Oftentimes when we visit elderly and/ or sick friends and family, we wonder if it will possibly be the last time we’ll speak to them. This has only been amplified as Covid-19 has continued to spread across the world; many have been forced to face the mortality of their loved ones (healthy or not) as well as themselves. I think about the many things left unsaid between myself and others, apologies that I owe and that I feel are owed to me, and how difficult it is to find the will and courage to even act on these thoughts. But what if the next time you saw a loved one, you knew it was the last time? Could you speak your truths then? Or are some things better left alone?
Blackbird, the latest film from British director Roger Michell, is a family drama that explores a number of personal and emotional questions, to which there are no easy answers. A remake of the Danish film Silent Heart, it stars Susan Sarandon as Lily, a woman who is beginning to suffer the advanced symptoms of ALS. Lily can no longer use one of her arms well and struggles to stay on her feet, and both she and her husband Paul (Sam Neill) know that the worst is yet to come. “I know it’s coming toward me and I do not want it” Lily says as she stares down her impending end. So with Paul’s assistance, she plans to end her life on her own terms, before she’s no longer able to make any decisions for herself.
Lily holds a final weekend with her loved ones before her planned death, inviting her two daughters, Jennifer (Kate Winslet) and Anna (Mia Wasikowska), and her best friend, Elizabeth (Lindsay Duncan), to stay at her beachside home. The backdrop of the water, sand dunes, and salt marshes – filmed next to Winslet’s own home near West Wittering – offers beautiful and melancholic imagery. The beach mirrors Lily’s own state: there’s a look of weary decay but still plenty of beauty and strength to be found. Gorgeous shots of the rising and setting sun further accentuate Blackbird‘s symbolism of life and death, but the film wisely keeps its focus on the characters and their relationships, with nearly all of the action taking place inside the house through dialogue.
In fact, Blackbird often comes across as more of a stage play. It’s a script ruled by dialogue, set in a singular location, with a small but exceptionally talented cast, not unlike a limited engagement you might see on Broadway or London’s West End. The performances are what carry the film; Winslet, a truly remarkable talent, is almost unrecognizable as Jennifer, a tightly wound wife and mother who wants Lily’s final weekend to go by quickly and without incident. Rainn Wilson plays her husband, Michael, in one of his best performances to date. Michael is that relative we all have, almost the textbook definition of a square (Anna refers to him as “boring”) who’s awkward attempts at conversation with his son (Anson Boon) and others are genuinely hilarious and charming thanks to Wilson’s efforts. As unresolved drama between the sisters and their mother continuously boils over the weekend, Michael proves to be an essential presence, able to recover quickly and reinitiate normal conversation after heavy moments.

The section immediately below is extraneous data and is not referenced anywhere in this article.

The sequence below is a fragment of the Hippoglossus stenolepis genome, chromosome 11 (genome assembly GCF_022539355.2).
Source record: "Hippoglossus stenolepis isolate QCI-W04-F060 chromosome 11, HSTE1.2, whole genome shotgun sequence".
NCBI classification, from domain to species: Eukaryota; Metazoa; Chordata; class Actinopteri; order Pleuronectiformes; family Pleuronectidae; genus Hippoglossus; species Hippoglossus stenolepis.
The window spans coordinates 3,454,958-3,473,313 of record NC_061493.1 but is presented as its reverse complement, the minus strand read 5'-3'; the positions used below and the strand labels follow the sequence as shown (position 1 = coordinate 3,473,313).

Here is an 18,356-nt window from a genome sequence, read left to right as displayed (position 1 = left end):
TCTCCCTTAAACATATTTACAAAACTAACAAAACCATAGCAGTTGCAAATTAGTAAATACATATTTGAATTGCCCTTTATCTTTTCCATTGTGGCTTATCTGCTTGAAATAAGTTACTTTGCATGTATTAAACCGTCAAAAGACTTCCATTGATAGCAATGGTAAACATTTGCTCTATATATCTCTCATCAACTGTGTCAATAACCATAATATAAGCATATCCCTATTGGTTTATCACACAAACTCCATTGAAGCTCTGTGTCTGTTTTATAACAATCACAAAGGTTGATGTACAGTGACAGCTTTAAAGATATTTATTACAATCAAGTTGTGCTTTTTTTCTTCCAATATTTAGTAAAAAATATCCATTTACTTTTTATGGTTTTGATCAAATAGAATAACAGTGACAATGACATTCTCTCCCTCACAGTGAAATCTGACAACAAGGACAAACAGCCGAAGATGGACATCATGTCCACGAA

Jennifer and Anna have plenty of issues between their mother, their father, and each other, and it allows the film to explore complicated and often uncomfortable hard truths. Blackbird deals with the need for more time and more control when you’ve found yourself in a situation that affords you neither one. So much of the film contains things that we all wish we could say to our loved ones, but that so few get the opportunity to express before it’s too late. It’s almost a fantasy in that regard, a sort of wish fulfillment under the guise of a standard drama. You’d be hard-pressed to not begin thinking about your own family, and what remains unsaid or unsettled between you.
Michell’s film is certainly emotionally heavy, but never once does it come across as gloomy or bleak. Rays of sunshine are constantly spilling into the house, and the mood never reaches a low that it can’t easily climb out of. There are uncomfortable and brutally honest moments, but these are balanced out by light humor and tender, softer scenes. There’s a consistent feeling of hope throughout the movie – not hope that Lily will miraculously recover from her illness, but hope for some form of catharsis and closure for the all-too-relatable characters.
It’s not always perfect; the film occasionally veers too far off into secondary plot lines that aren’t nearly as engaging as the one between Lily and her daughters. These both slow the film down and distract from the more urgent and interesting subject matter. A pivotal scene of the family sitting down for one last dinner together gets dangerously close to taking you out of the film. The dialogue reaches a point that feels a bit too unnatural, where it almost feels like it’s no longer characters interacting with each other in a believable way, but rather the obvious writing of someone having their own insights as they’re typing out the script. The scene is thankfully saved by an outburst by Anna, but it’s still one of the few times the movie threatens to lose its audience among its own musings.
Blackbird is the story of a family that needs to learn how to come together in the wake of a powerful absence, or rather, because of it. It’s both heartbreaking and heartwarming, and sweet but never sappy. There’s a lightness to it that makes it instantly accessible, but it also manages to not be easy or predictable. That’s an impressive feat. It’s a film that leaves you with plenty of pondering to do for yourself, and hopefully, a stronger sense of gratefulness for the time you’ve had.